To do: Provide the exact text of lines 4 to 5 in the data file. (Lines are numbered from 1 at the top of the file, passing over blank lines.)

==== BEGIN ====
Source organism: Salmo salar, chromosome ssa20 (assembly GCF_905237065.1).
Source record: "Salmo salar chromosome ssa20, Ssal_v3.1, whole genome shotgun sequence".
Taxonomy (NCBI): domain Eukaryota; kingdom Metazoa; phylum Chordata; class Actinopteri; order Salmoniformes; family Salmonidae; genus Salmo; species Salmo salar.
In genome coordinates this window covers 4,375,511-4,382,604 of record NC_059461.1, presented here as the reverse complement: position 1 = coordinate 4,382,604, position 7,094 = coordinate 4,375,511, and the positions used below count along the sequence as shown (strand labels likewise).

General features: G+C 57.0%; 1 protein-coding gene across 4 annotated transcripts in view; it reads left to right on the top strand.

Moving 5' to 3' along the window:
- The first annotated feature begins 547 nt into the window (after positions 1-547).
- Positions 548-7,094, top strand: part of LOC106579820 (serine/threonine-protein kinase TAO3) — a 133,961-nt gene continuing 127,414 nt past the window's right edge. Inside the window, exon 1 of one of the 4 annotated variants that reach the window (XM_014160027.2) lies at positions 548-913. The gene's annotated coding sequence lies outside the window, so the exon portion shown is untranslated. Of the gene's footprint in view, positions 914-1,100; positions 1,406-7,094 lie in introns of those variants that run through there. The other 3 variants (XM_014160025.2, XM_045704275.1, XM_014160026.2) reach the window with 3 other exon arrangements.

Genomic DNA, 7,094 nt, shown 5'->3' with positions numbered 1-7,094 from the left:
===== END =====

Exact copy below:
In genome coordinates this window covers 4,375,511-4,382,604 of record NC_059461.1, presented here as the reverse complement: position 1 = coordinate 4,382,604, position 7,094 = coordinate 4,375,511, and the positions used below count along the sequence as shown (strand labels likewise).

General features: G+C 57.0%; 1 protein-coding gene across 4 annotated transcripts in view; it reads left to right on the top strand.